Detroit casino workers go on strike after failed talks By Reuters

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© Reuters. FILE PHOTO: An exterior view of MGM Grand hotel and casino, after MGM Resorts shut down some computer systems due to a cyber attack in Las Vegas, Nevada, U.S., September 13, 2023. REUTERS/Bridget Bennett/File Photo

By Doyinsola Oladipo

NEW YORK (Reuters) – Thousands of hospitality workers in Detroit walked off the job on Tuesday after unions called for strikes at casinos operated by MGM Grand Detroit operated by MGM Resorts (NYSE:) International, MotorCity Casino and Hollywood Casino at Greektown operated by Penn Entertainment.

The Detroit Casino Council (DCC) called the first strike in its history after negotiations which began in the summer did not yield a new contract. The workers are seeking better wages to keep up with inflation, workload reduction as well as improved healthcare and retirement benefits.

On Sept. 29, 99% of voting workers from all unionized groups at the three Detroit casinos voted to authorize the DCC to call a strike if negotiations weren’t progressing.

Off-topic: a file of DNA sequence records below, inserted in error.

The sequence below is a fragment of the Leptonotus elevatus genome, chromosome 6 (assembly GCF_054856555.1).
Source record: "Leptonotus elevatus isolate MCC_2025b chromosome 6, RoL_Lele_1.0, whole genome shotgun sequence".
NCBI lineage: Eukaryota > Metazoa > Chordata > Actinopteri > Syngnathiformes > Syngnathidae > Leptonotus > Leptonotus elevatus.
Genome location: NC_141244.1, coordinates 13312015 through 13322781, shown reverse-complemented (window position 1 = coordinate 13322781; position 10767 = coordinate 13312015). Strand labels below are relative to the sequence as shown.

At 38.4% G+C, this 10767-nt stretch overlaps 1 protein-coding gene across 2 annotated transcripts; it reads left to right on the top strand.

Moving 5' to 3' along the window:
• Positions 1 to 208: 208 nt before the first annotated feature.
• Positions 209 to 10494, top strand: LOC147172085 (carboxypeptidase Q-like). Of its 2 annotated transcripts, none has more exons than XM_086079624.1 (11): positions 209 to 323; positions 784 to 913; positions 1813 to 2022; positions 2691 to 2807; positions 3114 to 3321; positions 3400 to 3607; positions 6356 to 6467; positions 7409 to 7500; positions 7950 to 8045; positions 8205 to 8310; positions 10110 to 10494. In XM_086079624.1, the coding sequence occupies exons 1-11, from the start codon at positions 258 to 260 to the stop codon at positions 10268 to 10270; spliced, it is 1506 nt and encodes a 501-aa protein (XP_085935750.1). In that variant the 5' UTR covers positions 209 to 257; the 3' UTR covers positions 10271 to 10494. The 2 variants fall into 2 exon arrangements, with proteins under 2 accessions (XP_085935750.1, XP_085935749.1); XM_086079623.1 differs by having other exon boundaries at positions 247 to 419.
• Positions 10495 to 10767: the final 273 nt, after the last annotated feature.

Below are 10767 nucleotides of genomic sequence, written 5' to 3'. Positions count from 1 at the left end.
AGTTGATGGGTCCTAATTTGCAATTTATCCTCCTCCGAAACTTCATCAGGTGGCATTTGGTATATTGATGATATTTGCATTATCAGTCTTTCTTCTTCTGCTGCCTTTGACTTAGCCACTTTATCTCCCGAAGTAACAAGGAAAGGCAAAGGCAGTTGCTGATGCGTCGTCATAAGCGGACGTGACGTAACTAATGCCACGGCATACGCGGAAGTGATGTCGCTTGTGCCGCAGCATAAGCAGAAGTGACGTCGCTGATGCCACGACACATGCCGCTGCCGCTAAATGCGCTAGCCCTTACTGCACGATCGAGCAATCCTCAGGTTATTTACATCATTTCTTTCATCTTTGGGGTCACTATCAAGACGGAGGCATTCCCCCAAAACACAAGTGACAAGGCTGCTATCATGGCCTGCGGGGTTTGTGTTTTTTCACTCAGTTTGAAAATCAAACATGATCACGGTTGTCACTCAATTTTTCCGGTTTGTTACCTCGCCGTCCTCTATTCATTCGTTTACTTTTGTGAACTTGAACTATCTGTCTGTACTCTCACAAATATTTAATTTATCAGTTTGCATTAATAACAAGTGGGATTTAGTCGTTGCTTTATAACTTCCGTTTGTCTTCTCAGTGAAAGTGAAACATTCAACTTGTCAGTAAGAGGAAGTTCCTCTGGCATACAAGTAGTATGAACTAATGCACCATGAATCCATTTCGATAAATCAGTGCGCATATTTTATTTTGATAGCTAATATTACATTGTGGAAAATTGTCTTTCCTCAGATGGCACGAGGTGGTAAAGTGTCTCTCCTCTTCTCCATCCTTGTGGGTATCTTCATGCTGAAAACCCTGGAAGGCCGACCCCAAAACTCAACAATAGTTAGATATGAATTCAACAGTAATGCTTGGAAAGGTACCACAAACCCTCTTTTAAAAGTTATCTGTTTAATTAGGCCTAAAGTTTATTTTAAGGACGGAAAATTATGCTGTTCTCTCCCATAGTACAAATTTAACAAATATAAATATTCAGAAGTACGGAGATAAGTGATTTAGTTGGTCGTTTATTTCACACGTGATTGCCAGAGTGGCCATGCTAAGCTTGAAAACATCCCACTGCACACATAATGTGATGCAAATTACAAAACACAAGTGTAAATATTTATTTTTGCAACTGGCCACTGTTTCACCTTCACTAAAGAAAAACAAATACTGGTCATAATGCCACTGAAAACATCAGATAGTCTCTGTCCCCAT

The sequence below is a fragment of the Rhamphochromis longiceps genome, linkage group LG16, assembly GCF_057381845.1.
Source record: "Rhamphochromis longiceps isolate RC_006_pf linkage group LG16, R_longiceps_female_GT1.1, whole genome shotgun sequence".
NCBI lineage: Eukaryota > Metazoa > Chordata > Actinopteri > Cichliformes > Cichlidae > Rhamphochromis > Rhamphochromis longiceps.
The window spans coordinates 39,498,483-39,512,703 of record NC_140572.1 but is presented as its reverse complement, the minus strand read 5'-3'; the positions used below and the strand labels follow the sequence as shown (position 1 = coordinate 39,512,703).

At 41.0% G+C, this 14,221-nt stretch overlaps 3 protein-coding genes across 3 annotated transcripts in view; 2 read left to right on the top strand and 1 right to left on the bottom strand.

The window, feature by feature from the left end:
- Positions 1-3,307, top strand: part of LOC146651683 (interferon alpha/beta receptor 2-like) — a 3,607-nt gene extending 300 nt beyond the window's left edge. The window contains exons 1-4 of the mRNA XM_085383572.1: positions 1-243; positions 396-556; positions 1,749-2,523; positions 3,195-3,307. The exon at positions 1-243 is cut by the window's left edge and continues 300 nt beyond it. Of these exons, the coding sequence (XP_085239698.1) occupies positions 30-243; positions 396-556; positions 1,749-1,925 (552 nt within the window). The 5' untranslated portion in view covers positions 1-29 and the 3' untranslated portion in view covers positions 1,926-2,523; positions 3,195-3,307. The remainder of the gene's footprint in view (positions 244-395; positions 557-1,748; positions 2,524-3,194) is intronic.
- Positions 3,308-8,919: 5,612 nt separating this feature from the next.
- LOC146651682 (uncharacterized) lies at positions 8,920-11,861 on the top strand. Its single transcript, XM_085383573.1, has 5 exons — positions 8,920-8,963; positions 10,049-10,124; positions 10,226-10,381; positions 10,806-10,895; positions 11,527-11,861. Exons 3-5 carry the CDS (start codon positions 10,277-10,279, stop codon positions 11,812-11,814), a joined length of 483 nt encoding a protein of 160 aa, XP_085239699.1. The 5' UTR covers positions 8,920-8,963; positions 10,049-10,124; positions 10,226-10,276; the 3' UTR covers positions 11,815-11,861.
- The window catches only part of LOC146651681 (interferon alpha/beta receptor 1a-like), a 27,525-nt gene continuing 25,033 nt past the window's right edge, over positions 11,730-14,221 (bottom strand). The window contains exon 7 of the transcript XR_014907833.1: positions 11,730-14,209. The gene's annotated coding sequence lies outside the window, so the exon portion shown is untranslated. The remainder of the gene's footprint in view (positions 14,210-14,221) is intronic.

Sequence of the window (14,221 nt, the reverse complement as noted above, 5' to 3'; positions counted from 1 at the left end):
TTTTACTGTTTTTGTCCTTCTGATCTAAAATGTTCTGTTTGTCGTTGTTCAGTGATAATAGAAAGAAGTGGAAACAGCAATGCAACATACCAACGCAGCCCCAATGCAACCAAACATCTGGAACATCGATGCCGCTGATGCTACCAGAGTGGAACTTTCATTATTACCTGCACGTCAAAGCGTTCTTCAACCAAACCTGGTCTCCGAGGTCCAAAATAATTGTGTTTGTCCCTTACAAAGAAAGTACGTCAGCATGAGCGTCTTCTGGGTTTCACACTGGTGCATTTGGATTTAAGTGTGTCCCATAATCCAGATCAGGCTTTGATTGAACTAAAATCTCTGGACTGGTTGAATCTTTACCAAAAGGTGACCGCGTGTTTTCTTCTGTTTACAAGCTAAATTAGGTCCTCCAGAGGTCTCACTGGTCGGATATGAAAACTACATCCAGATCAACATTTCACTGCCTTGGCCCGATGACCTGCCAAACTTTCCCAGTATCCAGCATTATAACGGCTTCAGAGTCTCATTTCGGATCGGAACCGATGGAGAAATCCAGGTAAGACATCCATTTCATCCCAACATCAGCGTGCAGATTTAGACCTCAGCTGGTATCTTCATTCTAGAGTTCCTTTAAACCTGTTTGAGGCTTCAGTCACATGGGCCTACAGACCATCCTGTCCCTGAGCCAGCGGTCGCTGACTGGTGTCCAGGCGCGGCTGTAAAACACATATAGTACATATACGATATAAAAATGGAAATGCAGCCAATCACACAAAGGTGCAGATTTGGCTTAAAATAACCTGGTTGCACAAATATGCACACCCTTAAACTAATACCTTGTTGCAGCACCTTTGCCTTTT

The DCC negotiating committee is made up of five unions including UNITE HERE Local 24, UAW, Teamsters Local 1038, Operating Engineers Local 324, and the Michigan Regional Council of Carpenters representing 3,700 casino employees.

The committee estimates the strike would risk $3.4 million in operator revenue per day, with the greatest impact to MGM Grand Detroit at $1.7 million per day.

When casinos struggled during the pandemic, the DCC in 2020 agreed to a three-year contract extension with 3% annual raises but inflation in Detroit has risen 20% since then, according to a DCC statement issued on Monday.

Industry gaming revenues have surpassed pre-pandemic levels, with the Detroit casino industry generating $2.27 billion in 2022, according to the DCC negotiating committee.

MGM is also negotiating with the Culinary Workers and Bartenders Unions in Las Vegas for a new contract as unions across a range of industries in the United States bargain for better working conditions. In Las Vegas, the unions represent about 40,000 workers employed at casinos including those operated by MGM, Caesars (NASDAQ:) Entertainment and Wynn Resorts (NASDAQ:).



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